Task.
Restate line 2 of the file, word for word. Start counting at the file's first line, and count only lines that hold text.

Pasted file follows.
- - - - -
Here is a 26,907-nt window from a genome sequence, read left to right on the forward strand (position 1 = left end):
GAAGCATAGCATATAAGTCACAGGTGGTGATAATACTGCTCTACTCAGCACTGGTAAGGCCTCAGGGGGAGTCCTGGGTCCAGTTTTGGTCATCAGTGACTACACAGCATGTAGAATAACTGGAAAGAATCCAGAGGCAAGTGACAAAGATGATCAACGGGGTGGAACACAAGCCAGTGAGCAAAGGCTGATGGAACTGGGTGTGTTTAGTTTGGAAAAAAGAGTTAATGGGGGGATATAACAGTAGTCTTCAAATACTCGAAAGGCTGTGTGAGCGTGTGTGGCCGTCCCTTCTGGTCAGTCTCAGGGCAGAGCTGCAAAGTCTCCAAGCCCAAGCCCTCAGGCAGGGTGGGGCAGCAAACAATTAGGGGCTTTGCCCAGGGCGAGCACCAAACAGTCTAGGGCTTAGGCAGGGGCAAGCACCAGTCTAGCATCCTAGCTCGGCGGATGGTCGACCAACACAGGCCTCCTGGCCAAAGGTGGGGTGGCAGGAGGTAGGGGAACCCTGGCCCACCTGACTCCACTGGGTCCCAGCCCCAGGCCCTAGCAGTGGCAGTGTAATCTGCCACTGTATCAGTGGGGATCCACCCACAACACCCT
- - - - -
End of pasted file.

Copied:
GAAGCATAGCATATAAGTCACAGGTGGTGATAATACTGCTCTACTCAGCACTGGTAAGGCCTCAGGGGGAGTCCTGGGTCCAGTTTTGGTCATCAGTGACTACACAGCATGTAGAATAACTGGAAAGAATCCAGAGGCAAGTGACAAAGATGATCAACGGGGTGGAACACAAGCCAGTGAGCAAAGGCTGATGGAACTGGGTGTGTTTAGTTTGGAAAAAAGAGTTAATGGGGGGATATAACAGTAGTCTTCAAATACTCGAAAGGCTGTGTGAGCGTGTGTGGCCGTCCCTTCTGGTCAGTCTCAGGGCAGAGCTGCAAAGTCTCCAAGCCCAAGCCCTCAGGCAGGGTGGGGCAGCAAACAATTAGGGGCTTTGCCCAGGGCGAGCACCAAACAGTCTAGGGCTTAGGCAGGGGCAAGCACCAGTCTAGCATCCTAGCTCGGCGGATGGTCGACCAACACAGGCCTCCTGGCCAAAGGTGGGGTGGCAGGAGGTAGGGGAACCCTGGCCCACCTGACTCCACTGGGTCCCAGCCCCAGGCCCTAGCAGTGGCAGTGTAATCTGCCACTGTATCAGTGGGGATCCACCCACAACACCCT